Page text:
NASA hopes to develop tractor beam

NASA animation portraying hypothetical mission might employing a tractor beam NASA

The concept of tractor beams grabbing spaceships and meteors remains an exotic idea right out of "Star Track." But NASA is starting more modestly, investing $100,000 into a project to test whether lasers can be used on robotic space missions to capture stardust.

Researchers at NASA's Goddard Space Flight Center will three possible ways to control particles with laser beams. The idea would be to give robotic rovers and orbiters the ability to gather samples a way to collect passing particles.

"Though a mainstay in science fiction, and Star Trek in particular, laser-based trapping isn't fanciful or beyond current technological know-how," Paul Stysley, a laser engineer at the NASA Goddard Space Flight Center in Greenbelt, Md. said.

"The original thought was that we could use tractor beams for cleaning up orbital debris," Stysley added. "But to pull something that huge would be almost impossible -- at least now. That's when it bubbled up that perhaps we could use the same approach for sample collection."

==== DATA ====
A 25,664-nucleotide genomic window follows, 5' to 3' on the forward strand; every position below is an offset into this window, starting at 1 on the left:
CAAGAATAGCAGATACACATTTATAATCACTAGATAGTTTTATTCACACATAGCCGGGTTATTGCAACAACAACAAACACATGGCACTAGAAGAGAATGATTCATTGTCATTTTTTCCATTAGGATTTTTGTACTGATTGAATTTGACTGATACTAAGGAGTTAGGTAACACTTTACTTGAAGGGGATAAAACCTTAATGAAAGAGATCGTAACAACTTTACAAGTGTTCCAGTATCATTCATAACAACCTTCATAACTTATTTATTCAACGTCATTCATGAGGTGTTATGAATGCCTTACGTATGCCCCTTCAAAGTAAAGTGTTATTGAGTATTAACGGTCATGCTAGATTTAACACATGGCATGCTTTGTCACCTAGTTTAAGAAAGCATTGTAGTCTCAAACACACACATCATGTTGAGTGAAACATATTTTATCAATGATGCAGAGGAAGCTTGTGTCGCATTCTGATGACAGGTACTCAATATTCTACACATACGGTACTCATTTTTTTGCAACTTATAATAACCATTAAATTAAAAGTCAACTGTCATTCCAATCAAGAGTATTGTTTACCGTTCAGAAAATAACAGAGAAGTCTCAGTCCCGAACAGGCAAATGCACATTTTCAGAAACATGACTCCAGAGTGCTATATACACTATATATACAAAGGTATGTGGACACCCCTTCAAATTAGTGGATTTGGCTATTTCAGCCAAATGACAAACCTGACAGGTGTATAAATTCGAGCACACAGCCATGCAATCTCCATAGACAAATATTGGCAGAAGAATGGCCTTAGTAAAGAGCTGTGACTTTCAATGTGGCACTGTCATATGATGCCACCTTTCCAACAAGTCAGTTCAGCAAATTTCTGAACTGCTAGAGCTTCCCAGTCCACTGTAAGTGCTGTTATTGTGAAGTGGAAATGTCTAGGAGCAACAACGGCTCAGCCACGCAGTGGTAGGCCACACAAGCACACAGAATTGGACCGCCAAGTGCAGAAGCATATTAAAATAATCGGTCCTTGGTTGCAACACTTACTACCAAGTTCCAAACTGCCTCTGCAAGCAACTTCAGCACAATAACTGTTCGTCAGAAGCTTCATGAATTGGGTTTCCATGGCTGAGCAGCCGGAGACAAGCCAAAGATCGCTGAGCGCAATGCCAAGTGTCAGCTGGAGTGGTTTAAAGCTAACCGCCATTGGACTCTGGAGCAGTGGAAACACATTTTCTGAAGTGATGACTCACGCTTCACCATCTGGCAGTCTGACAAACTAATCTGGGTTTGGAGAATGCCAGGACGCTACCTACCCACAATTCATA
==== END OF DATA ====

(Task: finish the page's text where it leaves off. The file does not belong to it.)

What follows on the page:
NASA has gathered space samples in more mundane fashion. For instance, the Stardust spacecraft used aerogel to collect dust as it passed by comet Wild 2. On Mars, the rover Curiosity is going to drill and scoop samples from the Red Planet's surface. But the cost to NASA for both techniques is relatively dear, Stysley noted. What's more, they are limited by range and sample rate.

"An optical-trapping system, on the other hand, could grab desired molecules from the upper atmosphere on an orbiting spacecraft or trap them from the ground or lower atmosphere from a lander," he said. "In other words, they could continuously and remotely capture particles over a longer period of time, which would enhance science goals and reduce mission risk."

Two types of beams in particular are being studied: solenoid beams and Bessel beams. Lab tests carried out with the former have already reported some success while the pulling power of the latter still awaits experimental verification. The third option is to make use of an effect described as an "optical tweezers" where objects get trapped in the laser beams.

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